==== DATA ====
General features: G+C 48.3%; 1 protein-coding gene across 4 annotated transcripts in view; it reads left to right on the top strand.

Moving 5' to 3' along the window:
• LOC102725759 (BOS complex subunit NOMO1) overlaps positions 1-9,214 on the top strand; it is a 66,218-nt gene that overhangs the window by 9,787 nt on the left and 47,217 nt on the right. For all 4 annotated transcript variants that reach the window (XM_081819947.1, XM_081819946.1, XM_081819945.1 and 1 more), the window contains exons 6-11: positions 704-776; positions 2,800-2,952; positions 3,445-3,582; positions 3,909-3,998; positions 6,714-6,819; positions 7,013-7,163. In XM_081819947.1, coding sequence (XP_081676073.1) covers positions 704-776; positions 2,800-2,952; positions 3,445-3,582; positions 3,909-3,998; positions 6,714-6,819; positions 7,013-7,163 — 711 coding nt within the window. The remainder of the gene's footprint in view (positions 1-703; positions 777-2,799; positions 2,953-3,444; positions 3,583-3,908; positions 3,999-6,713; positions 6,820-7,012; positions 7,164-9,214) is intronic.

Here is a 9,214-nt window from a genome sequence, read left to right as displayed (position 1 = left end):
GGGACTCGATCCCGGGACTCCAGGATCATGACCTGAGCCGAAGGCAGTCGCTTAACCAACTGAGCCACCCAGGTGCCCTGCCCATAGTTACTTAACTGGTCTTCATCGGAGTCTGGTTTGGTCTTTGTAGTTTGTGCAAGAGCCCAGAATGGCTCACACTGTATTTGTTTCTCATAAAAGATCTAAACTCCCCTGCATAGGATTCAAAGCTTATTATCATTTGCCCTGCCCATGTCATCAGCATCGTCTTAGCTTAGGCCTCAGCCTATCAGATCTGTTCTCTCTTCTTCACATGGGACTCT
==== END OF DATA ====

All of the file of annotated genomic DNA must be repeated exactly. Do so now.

General features: G+C 48.3%; 1 protein-coding gene across 4 annotated transcripts in view; it reads left to right on the top strand.

Moving 5' to 3' along the window:
• LOC102725759 (BOS complex subunit NOMO1) overlaps positions 1-9,214 on the top strand; it is a 66,218-nt gene that overhangs the window by 9,787 nt on the left and 47,217 nt on the right. For all 4 annotated transcript variants that reach the window (XM_081819947.1, XM_081819946.1, XM_081819945.1 and 1 more), the window contains exons 6-11: positions 704-776; positions 2,800-2,952; positions 3,445-3,582; positions 3,909-3,998; positions 6,714-6,819; positions 7,013-7,163. In XM_081819947.1, coding sequence (XP_081676073.1) covers positions 704-776; positions 2,800-2,952; positions 3,445-3,582; positions 3,909-3,998; positions 6,714-6,819; positions 7,013-7,163 — 711 coding nt within the window. The remainder of the gene's footprint in view (positions 1-703; positions 777-2,799; positions 2,953-3,444; positions 3,583-3,908; positions 3,999-6,713; positions 6,820-7,012; positions 7,164-9,214) is intronic.

Here is a 9,214-nt window from a genome sequence, read left to right as displayed (position 1 = left end):
GGGACTCGATCCCGGGACTCCAGGATCATGACCTGAGCCGAAGGCAGTCGCTTAACCAACTGAGCCACCCAGGTGCCCTGCCCATAGTTACTTAACTGGTCTTCATCGGAGTCTGGTTTGGTCTTTGTAGTTTGTGCAAGAGCCCAGAATGGCTCACACTGTATTTGTTTCTCATAAAAGATCTAAACTCCCCTGCATAGGATTCAAAGCTTATTATCATTTGCCCTGCCCATGTCATCAGCATCGTCTTAGCTTAGGCCTCAGCCTATCAGATCTGTTCTCTCTTCTTCACATGGGACTCT